Yet, as explained in Chapter 13, Davidson himself has made clear that the tight functional constraints under which these systems of molecules (the dGRNs) operate preclude their gradual alteration by the mutation and selection mechanism. For this reason, neo-Darwinism has failed to explain the origin of these systems of molecules and their functional integration. Like advocates of evolutionary developmental biology, Davidson himself favors a model of evolutionary change that envisions mutations generating large-scale developmental effects, thus perhaps bypassing nonfunctional intermediate circuits or systems. Nevertheless, neither proponents of “evo-devo,” nor proponents of other recently proposed materialistic theories of evolution, have identified a mutational mechanism capable of generating a dGRN or anything even remotely resembling a complex integrated circuit. Yet, in our experience, complex integrated circuits— and the functional integration of parts in complex systems generally— are known to be produced by intelligent agents— specifically, by engineers. Moreover, intelligence is the only known cause of such effects. Since developing animals employ a form of integrated circuitry, and certainly one manifesting a tightly and functionally integrated system of parts and subsystems, and since intelligence is the only known cause of these features, the necessary presence of these features in developing Cambrian animals would seem to indicate that intelligent agency played a role in their origin.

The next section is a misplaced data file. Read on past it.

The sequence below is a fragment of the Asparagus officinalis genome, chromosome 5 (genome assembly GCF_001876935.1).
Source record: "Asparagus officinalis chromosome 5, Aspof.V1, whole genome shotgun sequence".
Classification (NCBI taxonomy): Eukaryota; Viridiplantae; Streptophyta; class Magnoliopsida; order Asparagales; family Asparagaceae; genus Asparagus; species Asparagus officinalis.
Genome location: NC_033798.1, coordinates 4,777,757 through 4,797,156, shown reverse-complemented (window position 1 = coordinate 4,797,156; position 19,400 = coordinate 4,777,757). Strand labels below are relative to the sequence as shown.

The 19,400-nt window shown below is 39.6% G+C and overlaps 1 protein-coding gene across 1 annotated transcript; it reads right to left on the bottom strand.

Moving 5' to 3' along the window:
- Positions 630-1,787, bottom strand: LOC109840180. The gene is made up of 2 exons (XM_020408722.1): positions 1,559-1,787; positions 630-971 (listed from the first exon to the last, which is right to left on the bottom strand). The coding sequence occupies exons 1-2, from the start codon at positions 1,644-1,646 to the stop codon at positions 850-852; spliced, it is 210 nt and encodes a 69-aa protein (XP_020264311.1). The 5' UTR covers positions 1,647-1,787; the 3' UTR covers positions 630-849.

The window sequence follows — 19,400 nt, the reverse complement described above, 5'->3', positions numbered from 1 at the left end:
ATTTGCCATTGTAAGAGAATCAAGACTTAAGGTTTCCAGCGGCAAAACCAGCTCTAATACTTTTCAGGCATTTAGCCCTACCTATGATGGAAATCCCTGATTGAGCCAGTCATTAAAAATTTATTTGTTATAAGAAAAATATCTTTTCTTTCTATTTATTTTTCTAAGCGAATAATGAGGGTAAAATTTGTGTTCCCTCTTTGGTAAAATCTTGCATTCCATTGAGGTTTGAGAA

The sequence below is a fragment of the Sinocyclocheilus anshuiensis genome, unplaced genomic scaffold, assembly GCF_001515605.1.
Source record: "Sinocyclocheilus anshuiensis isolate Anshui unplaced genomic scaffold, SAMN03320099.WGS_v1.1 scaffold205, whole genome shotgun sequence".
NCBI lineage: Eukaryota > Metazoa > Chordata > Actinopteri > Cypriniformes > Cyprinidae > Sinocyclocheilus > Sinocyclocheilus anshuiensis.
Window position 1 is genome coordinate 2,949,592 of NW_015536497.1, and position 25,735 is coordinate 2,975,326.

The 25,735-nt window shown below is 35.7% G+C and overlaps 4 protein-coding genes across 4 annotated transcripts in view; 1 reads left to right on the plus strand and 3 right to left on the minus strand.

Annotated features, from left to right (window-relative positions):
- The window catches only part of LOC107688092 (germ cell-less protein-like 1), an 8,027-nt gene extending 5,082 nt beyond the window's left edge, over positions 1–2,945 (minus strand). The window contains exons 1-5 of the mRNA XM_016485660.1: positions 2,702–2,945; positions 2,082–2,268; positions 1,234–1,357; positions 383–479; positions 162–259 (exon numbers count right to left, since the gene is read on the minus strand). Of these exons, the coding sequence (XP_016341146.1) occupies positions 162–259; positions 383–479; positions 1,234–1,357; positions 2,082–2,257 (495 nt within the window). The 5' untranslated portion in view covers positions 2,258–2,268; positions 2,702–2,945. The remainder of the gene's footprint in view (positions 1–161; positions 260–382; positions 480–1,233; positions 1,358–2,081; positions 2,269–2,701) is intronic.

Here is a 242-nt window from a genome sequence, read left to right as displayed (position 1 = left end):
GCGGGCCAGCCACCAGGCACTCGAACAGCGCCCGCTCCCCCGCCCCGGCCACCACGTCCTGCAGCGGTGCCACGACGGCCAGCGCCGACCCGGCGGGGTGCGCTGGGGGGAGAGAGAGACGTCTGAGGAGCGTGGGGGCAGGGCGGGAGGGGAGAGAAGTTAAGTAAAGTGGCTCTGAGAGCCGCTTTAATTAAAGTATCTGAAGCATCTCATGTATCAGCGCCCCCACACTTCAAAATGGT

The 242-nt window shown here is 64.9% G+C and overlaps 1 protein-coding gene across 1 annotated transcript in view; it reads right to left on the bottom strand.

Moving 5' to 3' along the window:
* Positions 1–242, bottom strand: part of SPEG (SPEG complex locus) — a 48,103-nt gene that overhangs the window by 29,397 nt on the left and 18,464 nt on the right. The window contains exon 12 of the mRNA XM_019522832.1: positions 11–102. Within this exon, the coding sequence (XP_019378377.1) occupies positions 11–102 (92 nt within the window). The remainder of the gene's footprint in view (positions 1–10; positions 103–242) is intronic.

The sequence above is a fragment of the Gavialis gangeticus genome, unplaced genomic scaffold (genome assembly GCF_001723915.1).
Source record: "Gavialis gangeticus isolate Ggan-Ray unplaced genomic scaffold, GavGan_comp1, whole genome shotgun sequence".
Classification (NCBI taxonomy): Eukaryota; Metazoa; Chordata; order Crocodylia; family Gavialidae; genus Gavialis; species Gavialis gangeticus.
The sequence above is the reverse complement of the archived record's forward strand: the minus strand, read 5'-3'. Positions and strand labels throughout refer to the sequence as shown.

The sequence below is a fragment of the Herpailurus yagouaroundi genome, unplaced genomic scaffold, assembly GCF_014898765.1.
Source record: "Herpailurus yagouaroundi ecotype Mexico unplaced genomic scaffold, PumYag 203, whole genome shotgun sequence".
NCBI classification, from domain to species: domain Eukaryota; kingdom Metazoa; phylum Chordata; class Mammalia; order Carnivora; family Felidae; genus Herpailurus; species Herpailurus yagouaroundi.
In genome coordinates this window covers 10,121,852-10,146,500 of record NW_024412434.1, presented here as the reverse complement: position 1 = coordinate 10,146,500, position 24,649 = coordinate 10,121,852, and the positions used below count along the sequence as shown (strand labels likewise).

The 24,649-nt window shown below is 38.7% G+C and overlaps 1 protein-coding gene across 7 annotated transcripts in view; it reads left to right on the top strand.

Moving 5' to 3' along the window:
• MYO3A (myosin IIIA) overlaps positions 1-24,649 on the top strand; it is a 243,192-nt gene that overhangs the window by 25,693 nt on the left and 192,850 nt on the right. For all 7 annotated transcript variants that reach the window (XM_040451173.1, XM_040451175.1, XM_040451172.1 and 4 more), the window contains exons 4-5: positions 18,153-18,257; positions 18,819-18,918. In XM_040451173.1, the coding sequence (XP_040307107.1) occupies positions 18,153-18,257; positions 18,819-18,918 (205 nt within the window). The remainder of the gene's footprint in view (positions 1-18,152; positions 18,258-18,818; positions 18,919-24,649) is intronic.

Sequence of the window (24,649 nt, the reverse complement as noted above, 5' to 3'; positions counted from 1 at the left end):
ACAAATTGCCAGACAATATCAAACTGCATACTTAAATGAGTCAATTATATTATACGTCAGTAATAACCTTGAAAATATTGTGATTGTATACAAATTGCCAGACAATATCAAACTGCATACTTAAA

Meyer, Stephen C.. Darwin’s Doubt: The Explosive Origin of Animal Life and the Case for Intelligent Design (p. 364). HarperCollins. Kindle Edition.

Meyer makes two significant assertions. Here I will quote, with slight editing:

  • In our experience, complex integrated circuits — and the functional integration of parts in complex systems generally — are known to be produced by intelligent agents — specifically, by engineers.
  • Moreover, intelligence is the only known cause of such effects.